Welcome to Ocean InSight – a podcast series on marine conservation and ocean science for sustainable development, with unique perspectives from inspiring experts and pioneers on the frontlines of marine research, policy and society. Join our hosts Kira Gee and Alison Clausen for season 3 on a trip to the worlds ocean and coasts as we unpack the complex scientific questions that will determine the fate of millions of people. Tune in and follow the third season of Ocean Insight, which is being jointly hosted by the MeerWissen Initiative and IOC UNESCO in the framework of the UN Decade of Ocean Science for Sustainable Development.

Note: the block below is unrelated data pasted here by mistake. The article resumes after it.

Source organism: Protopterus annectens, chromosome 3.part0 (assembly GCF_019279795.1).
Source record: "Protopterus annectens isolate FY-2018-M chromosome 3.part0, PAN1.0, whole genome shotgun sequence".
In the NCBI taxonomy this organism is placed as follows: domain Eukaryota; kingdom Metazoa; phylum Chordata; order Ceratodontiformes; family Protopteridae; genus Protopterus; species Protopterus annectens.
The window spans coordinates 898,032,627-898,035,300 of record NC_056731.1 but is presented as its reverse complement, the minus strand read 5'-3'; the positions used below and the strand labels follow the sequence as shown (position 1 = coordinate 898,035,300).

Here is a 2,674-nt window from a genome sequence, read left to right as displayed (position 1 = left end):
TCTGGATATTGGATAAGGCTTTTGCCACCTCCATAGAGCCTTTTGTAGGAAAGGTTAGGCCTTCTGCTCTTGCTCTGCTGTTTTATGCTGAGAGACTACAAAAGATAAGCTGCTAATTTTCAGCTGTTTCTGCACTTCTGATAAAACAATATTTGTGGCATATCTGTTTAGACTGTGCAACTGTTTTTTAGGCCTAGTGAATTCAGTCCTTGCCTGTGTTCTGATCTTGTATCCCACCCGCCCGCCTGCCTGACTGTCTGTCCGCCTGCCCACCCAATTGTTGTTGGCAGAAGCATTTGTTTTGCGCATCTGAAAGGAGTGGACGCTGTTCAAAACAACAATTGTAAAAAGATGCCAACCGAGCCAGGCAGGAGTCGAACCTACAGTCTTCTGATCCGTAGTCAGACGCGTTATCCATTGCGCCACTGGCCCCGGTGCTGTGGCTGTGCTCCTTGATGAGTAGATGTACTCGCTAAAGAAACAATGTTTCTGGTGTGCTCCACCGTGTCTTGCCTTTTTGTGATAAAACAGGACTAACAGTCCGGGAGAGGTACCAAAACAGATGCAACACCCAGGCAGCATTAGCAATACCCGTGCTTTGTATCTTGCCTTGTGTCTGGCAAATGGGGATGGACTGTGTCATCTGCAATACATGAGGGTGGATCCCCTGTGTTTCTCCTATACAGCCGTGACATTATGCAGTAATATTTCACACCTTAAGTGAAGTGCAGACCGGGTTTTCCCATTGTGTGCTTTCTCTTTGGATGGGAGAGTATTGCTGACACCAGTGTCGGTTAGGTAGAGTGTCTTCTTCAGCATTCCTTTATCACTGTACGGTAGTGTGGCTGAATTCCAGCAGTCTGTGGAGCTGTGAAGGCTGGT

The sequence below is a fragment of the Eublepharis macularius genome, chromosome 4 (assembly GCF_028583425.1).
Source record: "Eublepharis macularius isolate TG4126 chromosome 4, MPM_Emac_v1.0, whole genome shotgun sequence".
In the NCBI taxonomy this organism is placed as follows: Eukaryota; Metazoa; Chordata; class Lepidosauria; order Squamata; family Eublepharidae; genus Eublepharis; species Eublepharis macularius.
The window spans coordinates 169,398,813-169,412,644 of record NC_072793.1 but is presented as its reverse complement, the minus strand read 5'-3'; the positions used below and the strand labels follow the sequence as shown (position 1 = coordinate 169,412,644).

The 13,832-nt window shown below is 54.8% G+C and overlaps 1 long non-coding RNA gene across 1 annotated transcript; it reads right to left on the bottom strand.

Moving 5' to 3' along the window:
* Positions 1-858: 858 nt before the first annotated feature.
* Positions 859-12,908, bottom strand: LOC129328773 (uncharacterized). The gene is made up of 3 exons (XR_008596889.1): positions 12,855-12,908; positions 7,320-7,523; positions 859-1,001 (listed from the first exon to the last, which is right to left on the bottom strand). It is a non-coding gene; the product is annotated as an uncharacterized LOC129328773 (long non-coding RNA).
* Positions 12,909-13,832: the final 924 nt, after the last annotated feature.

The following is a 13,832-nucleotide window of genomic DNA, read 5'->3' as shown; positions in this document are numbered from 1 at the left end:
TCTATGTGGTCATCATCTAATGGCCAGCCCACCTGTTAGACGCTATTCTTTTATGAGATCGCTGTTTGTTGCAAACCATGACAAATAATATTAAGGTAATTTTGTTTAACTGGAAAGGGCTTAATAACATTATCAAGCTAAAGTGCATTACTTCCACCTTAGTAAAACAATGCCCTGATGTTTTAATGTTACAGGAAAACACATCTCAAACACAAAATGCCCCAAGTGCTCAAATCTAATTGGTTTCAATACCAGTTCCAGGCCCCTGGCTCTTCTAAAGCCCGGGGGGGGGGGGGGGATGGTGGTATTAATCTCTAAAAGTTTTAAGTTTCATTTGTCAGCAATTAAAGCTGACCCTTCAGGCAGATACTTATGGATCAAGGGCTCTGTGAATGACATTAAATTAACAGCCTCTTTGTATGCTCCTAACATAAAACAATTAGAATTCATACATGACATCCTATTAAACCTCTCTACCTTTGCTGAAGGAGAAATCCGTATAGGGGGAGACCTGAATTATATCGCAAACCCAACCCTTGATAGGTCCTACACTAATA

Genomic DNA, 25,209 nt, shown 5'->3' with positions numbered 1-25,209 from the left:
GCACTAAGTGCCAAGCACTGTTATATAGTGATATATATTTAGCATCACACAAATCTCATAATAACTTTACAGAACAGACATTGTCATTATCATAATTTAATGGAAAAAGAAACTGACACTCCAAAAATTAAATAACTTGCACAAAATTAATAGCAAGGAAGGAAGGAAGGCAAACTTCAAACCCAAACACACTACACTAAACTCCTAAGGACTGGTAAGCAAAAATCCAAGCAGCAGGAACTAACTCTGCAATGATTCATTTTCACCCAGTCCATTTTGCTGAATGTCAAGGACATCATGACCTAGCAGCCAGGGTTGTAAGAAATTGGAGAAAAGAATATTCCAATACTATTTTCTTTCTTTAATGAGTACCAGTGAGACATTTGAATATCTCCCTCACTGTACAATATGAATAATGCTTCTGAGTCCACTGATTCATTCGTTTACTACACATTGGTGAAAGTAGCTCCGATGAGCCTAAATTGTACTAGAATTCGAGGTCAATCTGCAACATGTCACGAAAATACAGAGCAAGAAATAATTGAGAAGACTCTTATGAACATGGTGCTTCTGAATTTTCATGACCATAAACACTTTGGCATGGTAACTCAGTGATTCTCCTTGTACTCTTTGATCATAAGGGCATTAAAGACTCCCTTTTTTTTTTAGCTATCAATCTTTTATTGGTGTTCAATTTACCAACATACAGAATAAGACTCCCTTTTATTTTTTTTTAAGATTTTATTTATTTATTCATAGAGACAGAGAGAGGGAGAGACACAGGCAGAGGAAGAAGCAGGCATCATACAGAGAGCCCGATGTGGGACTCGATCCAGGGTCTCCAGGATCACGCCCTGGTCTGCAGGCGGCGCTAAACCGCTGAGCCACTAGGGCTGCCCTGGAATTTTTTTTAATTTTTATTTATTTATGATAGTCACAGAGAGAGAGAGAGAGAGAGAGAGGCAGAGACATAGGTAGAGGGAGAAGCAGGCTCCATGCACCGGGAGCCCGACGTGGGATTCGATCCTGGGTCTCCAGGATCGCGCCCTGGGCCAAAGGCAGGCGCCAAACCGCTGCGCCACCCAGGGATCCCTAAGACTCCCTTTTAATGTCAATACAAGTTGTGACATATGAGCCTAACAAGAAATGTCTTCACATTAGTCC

The fifth episode of Season 3 is dedicated to Nature-based Solutions (NbS) and how they can empower local communities to build resilience to coastal hazards and climate change. We’re visiting Ghana where the MeerWissen MANCOGA project (“Mangroves as Nature-based Solutions to Coastal Hazards in Eastern Ghana”) is developing a robust and participatory NbS to help communities deal with flooding, erosion, and pollution while also building livelihoods. To achieve its objectives, MANCOGA is using a co-design approach, meaning close collaboration of multiple stakeholders from the very beginning. Listen to Dr Edem Mahu, marine scientist at the University of Ghana and co-lead of the MANCOGA project, and Togbui Kumassah, the spokesperson for the Paramount Chief of the Anlo State, explain the added value of mangroves as a NbS and how collaboration, awareness-raising and sharing knowledge is making a real difference to communities in eastern Ghana. Most of all, learn about the importance of co-design and how this has led to a real sense of ownership among the various stakeholders. So dive right in and hear MANCOGA's key messages on successful co-design.